A pessary, Gordon says, is “a version of a diaphragm.” It tightly covers the cervical opening of the uterus. Some, like this bronze Roman pessary dated between 200 B.C. and 400 C.E., were used to support the uterus.
A pessary, Gordon says, is “a version of a diaphragm.” It tightly covers the cervical opening of the uterus. Some, like this bronze Roman pessary dated between 200 B.C. and 400 C.E., were used to support the uterus.
Photograph by Science Museum, London, Wellcome Images

Lemons, Sponges, and Other Old Forms of Birth Control

Pope Francis suggested that women in Zika-infected areas could turn to the age-old practice of birth control.

On Thursday, Pope Francis suggested that women who live in countries threatened by the Zika virus could use contraception, saying that “avoiding pregnancy is not an absolute evil”—a huge change from the church’s historic stance against one of the world’s oldest practices.

When people think of birth control, they often think of the modern pill. But there are many types of contraception, and they’ve been around for a very long time.

“People have been trying to control reproduction literally as long as there have been human societies,” says Irene Linda Gordon, author of Woman's Body, Woman's Right: Birth Control In America.

Take sponges, for example.

“Sponges have been used for thousands of years,” says Gordon. When placed over the cervix, these are “actually fairly effective as a natural form of contraception” because “they absorb semen.”

Condoms, too, are a traditional form of birth control. They’ve been around for hundreds of years—before the 19th century rubber boom, most were made of animal skin or intestines. And spermicide isn’t a recent innovation. Lemon juice and other acidic substances were tried long before modern spermicides landed in condoms. For extra protection, ancient people would rub a mixture of lemon juice and honey on a contraceptive sponge.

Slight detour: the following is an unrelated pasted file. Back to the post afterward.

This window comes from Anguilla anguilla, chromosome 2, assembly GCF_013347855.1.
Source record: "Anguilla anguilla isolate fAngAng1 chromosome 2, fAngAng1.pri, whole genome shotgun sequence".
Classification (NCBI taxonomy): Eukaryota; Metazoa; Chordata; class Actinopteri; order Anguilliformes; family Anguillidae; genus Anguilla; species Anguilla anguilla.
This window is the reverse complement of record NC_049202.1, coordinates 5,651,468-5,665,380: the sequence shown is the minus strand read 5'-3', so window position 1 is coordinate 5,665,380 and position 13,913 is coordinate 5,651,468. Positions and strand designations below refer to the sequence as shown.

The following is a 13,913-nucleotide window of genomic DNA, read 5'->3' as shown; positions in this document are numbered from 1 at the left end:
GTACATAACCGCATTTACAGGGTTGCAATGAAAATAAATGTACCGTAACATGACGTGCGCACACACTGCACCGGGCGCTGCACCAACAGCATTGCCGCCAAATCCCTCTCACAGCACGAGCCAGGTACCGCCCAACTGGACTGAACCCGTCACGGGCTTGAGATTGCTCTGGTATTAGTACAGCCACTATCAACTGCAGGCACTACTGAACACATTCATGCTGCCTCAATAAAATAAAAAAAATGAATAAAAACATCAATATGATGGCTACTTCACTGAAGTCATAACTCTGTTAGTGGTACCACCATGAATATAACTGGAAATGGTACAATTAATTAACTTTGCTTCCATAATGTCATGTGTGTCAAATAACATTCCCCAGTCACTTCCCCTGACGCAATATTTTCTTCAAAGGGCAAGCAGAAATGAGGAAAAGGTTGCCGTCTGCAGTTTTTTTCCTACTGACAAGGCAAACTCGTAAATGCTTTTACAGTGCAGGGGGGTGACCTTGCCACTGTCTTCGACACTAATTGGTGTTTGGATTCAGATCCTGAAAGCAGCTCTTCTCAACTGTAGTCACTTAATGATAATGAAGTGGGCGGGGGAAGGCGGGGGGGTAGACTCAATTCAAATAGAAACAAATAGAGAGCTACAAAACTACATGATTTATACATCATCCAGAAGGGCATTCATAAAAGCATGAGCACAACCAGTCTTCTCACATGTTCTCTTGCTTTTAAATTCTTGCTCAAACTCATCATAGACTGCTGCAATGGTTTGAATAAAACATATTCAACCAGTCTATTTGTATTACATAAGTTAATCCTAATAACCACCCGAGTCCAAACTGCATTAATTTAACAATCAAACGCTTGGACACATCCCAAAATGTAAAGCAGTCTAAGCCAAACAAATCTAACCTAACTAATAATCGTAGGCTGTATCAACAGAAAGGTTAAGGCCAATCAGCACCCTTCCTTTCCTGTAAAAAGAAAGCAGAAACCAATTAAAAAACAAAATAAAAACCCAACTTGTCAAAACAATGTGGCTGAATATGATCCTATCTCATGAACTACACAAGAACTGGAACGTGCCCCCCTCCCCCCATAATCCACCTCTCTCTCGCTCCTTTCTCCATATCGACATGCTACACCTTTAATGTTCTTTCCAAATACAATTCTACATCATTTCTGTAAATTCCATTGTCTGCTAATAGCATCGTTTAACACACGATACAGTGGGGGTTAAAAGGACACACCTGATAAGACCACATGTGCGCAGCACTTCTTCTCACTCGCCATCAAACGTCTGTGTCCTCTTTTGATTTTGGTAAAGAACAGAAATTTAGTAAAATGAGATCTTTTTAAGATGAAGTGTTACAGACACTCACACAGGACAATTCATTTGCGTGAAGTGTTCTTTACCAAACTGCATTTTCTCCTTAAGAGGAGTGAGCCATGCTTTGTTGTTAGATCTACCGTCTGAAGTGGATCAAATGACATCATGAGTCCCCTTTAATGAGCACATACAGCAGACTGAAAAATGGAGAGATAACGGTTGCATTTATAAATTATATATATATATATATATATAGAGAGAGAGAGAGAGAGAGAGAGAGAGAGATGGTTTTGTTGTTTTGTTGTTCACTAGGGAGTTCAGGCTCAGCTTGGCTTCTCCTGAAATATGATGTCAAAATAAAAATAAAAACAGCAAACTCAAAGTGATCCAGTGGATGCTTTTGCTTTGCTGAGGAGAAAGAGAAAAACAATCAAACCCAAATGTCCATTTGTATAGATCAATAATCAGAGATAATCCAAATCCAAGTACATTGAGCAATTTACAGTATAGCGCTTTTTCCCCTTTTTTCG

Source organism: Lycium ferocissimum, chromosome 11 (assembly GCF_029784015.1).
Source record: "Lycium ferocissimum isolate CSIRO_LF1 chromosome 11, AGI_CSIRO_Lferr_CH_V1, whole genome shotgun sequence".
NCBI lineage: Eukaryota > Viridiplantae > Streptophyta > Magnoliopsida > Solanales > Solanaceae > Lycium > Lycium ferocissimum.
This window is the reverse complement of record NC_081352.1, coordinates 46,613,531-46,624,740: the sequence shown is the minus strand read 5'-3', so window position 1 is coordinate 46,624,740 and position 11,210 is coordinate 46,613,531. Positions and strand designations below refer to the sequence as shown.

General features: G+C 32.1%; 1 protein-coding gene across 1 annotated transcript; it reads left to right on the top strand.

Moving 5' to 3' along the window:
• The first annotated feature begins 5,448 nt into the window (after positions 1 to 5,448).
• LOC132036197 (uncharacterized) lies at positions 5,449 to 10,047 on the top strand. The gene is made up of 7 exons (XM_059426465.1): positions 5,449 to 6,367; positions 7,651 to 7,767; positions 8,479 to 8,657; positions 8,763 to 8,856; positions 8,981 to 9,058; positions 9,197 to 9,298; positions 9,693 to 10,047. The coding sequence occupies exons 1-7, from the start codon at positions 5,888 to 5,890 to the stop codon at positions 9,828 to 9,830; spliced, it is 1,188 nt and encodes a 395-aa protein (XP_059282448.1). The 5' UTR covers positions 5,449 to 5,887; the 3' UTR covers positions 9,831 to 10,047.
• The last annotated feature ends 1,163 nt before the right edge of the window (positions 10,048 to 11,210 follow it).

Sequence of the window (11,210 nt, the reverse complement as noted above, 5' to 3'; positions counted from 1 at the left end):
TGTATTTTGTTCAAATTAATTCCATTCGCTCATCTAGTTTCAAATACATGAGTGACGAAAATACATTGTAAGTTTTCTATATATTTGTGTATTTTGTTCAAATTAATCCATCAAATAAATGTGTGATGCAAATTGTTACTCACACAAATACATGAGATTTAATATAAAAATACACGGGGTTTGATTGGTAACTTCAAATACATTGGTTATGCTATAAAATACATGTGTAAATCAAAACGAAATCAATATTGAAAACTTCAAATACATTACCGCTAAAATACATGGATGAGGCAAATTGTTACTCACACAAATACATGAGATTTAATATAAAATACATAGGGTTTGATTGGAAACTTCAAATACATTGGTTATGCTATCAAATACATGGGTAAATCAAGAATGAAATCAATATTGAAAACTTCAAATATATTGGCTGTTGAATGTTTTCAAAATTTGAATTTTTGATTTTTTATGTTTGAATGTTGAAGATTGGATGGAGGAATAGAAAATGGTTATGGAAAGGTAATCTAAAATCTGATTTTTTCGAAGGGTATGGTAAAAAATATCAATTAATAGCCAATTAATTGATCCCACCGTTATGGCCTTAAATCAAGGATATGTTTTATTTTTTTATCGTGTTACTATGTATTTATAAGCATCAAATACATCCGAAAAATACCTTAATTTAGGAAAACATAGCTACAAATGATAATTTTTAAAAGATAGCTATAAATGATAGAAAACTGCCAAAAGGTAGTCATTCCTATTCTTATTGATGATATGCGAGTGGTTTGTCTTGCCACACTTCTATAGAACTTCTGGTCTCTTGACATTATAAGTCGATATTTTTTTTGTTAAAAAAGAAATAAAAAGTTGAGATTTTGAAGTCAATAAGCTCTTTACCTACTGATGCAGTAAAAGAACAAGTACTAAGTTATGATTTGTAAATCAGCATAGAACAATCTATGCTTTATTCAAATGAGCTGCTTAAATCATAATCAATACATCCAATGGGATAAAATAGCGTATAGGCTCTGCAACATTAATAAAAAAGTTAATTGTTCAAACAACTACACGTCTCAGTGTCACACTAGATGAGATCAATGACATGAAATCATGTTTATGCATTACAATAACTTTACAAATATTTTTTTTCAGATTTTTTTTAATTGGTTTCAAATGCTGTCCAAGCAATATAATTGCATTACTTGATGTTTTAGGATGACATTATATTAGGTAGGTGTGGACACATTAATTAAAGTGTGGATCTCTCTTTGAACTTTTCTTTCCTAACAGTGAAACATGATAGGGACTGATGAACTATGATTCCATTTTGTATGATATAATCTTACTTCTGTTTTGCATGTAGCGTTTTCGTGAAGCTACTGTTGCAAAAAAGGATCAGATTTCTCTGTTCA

These methods weren’t as safe and effective as modern ones—many early versions of intrauterine devices (IUDs) were terribly uncomfortable or caused infections—but the fact that people pursued them shows how strong their desire was for birth control. Throughout history, people have used these and other methods regardless of whether their church or state has given approval. The same holds true today.

Even though “the Catholic Church officially disapproves of contraception, the fact is that contraception is the most widely used in Catholic countries like France, like Italy,” Gordon says. “98 percent of Catholic women in [the United States] use contraception. So there’s a huge gap between the official doctrine and practice.”

The Pope’s statements are a step towards shrinking that gap, and culturally normalizing what is already a statistical norm: the practice of women and men controlling their reproduction.

Follow Becky Little on Twitter.

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